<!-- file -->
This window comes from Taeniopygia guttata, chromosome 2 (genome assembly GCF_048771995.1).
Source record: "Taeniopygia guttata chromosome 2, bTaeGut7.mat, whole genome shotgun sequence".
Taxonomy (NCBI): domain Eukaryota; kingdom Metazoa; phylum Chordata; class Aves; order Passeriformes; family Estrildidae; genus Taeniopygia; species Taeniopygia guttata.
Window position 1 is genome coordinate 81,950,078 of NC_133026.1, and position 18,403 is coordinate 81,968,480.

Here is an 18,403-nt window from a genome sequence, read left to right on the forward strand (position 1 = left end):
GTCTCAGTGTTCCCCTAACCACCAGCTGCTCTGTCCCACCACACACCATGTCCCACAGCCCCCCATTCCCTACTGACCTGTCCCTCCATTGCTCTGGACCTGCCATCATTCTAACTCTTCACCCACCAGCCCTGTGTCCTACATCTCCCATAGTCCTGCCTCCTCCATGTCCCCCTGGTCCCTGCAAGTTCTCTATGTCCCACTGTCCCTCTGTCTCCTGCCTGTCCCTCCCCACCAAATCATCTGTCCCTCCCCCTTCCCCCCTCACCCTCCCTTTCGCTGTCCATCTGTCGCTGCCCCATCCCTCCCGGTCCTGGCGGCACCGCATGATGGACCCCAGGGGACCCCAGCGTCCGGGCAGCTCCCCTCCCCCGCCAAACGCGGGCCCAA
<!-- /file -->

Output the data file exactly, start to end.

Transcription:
This window comes from Taeniopygia guttata, chromosome 2 (genome assembly GCF_048771995.1).
Source record: "Taeniopygia guttata chromosome 2, bTaeGut7.mat, whole genome shotgun sequence".
Taxonomy (NCBI): domain Eukaryota; kingdom Metazoa; phylum Chordata; class Aves; order Passeriformes; family Estrildidae; genus Taeniopygia; species Taeniopygia guttata.
Window position 1 is genome coordinate 81,950,078 of NC_133026.1, and position 18,403 is coordinate 81,968,480.

Here is an 18,403-nt window from a genome sequence, read left to right on the forward strand (position 1 = left end):
GTCTCAGTGTTCCCCTAACCACCAGCTGCTCTGTCCCACCACACACCATGTCCCACAGCCCCCCATTCCCTACTGACCTGTCCCTCCATTGCTCTGGACCTGCCATCATTCTAACTCTTCACCCACCAGCCCTGTGTCCTACATCTCCCATAGTCCTGCCTCCTCCATGTCCCCCTGGTCCCTGCAAGTTCTCTATGTCCCACTGTCCCTCTGTCTCCTGCCTGTCCCTCCCCACCAAATCATCTGTCCCTCCCCCTTCCCCCCTCACCCTCCCTTTCGCTGTCCATCTGTCGCTGCCCCATCCCTCCCGGTCCTGGCGGCACCGCATGATGGACCCCAGGGGACCCCAGCGTCCGGGCAGCTCCCCTCCCCCGCCAAACGCGGGCCCAA